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I’m ending on a personal note that Dwayne McDuffie being a talented African-American artist/writer/story editor/producer is not a coincidence when it comes to his influence and work on the Justice League and Justice League United. Dwayne either wrote, produced or story-edited 69 out of 91 episodes of the very popular WB animated series. He was influential to the historic Cartoon Network show because there was the most genuine and honest interracial romance between the Green Lantern and Hawkgirl. I have to say that it is not even a given to have serious and well-written interracial relationships in action driven cartoons and films. But anyone who is a fan of JL or JLU will know clearly that GL and Hawkgirl were a couple. Then Hawkgirl’s planet invaded Earth and their relationship cooled off and GL stared dating the Black heroine Vixen. But another crisis later on revealed that a future Justice League included Warhawk that was descended from the parents of John Stewart and Shayera Hol. So without a doubt Dwayne not only pushed a current storyline of interracial superhero love, but also said that this couple would eventually have a child together that also grows up to be a bi-racial superhero. I cannot say 100% that without Dwyane McDuffie at the helm of the Justice League and Justice League Unlimited that we would have ever seen such a highly evolved minority character as John Stewart. And having a love life for Black characters in cartoons is still routine or high on Hollywood’s priorities. There have been many X-Men cartoons and Storm was no closer dating Wolverine than I am at being elected president soon. You can’t just show diversity and equality in comic books you have to fully demonstrate and implement those ideas like Dwayne did with John and Shayera. So really to me Dwayne McDuffie’s massive comic book legacy will inspire a new generation of kids, tweeners, teens and even old Gen-Xers like myself to be more excited and accepting of minority characters in animated series like Cartoon Network’s new “Young Justice”. Dwayne McDuffie maybe gone, but his inspirational imagination, art and words will live forever.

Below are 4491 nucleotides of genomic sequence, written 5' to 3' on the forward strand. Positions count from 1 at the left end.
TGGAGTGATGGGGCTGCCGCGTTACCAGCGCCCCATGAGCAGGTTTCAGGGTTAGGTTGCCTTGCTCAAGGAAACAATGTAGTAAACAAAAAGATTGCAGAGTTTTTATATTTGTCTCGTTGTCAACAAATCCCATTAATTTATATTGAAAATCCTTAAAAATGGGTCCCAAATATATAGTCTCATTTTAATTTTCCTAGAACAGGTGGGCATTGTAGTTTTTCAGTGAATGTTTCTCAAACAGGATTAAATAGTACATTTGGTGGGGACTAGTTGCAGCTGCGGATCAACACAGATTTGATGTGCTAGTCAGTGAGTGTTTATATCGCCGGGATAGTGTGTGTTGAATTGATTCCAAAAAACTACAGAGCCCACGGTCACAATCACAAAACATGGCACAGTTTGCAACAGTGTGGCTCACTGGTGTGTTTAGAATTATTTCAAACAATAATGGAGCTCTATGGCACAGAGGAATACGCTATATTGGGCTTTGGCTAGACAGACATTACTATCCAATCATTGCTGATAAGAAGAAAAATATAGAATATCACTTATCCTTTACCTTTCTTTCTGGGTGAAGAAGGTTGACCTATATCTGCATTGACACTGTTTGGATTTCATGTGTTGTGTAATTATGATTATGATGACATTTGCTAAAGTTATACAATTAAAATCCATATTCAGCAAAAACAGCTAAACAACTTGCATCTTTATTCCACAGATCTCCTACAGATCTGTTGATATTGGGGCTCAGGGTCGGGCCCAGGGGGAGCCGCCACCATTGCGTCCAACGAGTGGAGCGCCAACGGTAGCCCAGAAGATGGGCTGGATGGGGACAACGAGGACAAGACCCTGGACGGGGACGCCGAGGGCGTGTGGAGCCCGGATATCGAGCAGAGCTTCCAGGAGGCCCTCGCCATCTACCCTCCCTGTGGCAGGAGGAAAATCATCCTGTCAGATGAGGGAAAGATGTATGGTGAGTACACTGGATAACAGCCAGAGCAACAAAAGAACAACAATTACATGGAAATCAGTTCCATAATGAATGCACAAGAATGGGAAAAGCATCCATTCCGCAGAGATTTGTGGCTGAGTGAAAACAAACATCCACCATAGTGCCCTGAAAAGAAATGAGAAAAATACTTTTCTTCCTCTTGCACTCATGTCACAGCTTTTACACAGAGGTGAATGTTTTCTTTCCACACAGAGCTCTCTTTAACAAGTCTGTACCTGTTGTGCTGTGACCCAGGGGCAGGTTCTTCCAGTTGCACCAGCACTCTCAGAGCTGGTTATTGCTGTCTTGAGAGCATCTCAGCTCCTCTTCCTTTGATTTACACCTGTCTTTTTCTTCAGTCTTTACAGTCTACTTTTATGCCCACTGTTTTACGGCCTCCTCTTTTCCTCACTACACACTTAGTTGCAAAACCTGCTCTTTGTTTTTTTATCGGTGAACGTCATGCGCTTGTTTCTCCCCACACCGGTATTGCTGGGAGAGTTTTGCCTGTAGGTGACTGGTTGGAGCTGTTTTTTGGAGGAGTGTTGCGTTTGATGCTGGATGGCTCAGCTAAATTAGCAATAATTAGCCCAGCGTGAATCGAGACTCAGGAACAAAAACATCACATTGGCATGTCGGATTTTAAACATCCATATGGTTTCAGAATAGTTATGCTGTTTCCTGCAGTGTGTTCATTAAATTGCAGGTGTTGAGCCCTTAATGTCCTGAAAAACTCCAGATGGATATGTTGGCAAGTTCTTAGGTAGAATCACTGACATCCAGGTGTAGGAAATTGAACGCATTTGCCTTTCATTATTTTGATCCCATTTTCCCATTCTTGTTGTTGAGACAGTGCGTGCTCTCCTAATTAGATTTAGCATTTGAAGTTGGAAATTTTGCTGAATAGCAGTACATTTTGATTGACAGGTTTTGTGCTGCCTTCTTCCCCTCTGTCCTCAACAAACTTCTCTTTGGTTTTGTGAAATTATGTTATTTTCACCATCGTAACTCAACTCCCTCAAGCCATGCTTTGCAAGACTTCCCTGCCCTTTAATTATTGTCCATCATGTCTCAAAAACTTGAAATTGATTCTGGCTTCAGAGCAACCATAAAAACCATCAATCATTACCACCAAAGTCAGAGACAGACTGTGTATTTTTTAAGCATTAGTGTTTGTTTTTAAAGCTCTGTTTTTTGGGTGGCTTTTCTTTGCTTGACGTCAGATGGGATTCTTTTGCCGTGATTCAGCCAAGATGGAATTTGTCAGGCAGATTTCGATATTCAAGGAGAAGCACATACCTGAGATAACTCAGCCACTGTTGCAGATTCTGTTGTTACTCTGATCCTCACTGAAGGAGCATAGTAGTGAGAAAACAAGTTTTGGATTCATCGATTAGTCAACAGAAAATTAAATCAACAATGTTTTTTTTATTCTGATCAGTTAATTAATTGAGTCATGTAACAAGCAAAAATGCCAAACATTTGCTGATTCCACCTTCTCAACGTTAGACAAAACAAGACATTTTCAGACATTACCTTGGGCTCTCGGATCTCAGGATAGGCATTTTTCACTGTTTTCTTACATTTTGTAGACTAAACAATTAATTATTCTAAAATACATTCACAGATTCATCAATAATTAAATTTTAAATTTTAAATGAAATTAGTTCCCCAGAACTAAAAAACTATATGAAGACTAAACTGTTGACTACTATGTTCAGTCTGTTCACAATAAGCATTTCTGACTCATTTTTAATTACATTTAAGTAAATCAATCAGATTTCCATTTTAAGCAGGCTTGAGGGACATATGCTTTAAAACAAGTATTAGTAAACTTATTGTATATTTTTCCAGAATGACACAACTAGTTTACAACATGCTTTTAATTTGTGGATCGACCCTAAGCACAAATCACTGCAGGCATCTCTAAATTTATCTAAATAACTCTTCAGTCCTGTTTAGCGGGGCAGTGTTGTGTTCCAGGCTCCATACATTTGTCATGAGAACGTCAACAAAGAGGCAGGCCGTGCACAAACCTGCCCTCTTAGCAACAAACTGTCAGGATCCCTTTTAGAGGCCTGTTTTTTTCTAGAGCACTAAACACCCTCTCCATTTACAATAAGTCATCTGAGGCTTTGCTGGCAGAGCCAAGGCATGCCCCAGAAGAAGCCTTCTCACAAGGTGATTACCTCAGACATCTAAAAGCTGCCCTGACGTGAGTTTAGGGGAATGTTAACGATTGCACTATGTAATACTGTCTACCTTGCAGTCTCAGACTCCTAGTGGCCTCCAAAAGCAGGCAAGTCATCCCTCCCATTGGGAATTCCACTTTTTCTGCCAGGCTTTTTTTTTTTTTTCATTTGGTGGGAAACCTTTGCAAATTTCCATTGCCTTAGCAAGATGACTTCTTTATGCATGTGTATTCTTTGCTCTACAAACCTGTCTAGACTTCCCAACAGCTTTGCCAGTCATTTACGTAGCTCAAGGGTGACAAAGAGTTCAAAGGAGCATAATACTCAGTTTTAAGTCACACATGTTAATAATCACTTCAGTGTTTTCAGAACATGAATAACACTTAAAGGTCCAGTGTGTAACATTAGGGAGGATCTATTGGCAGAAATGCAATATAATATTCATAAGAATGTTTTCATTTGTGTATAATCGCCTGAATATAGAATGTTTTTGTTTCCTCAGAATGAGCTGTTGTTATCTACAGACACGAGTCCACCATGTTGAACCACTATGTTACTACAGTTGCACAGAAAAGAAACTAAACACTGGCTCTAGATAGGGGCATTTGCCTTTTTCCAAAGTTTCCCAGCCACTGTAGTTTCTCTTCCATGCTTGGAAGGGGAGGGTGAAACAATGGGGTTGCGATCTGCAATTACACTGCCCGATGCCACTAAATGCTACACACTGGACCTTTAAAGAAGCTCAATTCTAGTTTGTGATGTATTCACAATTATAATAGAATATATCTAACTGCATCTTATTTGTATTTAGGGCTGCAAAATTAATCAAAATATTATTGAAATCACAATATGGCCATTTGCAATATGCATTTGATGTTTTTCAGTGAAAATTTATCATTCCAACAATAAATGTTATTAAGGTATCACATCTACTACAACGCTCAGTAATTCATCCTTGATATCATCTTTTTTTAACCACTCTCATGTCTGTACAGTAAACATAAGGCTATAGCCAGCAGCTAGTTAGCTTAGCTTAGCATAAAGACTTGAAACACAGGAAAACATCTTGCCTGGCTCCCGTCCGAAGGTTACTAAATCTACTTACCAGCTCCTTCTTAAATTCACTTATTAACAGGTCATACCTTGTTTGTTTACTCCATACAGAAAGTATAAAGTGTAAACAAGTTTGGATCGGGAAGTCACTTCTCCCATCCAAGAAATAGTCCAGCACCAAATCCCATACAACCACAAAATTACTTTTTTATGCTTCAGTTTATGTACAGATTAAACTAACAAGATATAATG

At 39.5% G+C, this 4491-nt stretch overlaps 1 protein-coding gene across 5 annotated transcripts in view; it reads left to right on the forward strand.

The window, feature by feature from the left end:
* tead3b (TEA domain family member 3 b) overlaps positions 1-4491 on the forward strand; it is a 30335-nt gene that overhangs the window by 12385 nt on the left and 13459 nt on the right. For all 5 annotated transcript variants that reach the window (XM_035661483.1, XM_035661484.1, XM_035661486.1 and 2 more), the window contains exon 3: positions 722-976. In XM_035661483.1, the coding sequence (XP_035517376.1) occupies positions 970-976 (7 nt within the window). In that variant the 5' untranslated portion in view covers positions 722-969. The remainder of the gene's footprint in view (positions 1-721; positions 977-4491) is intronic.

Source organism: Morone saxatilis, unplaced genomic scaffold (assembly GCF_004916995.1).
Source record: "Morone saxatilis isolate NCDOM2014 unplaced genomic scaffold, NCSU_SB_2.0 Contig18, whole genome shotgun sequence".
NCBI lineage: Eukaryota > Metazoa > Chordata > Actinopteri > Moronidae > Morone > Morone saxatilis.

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www.funkgumbo.com • FuTurXTV • Funk Gumbo Radio • Hollywood, CA 90019 • funkgumbo@gmail.com • www.thedarkroome.com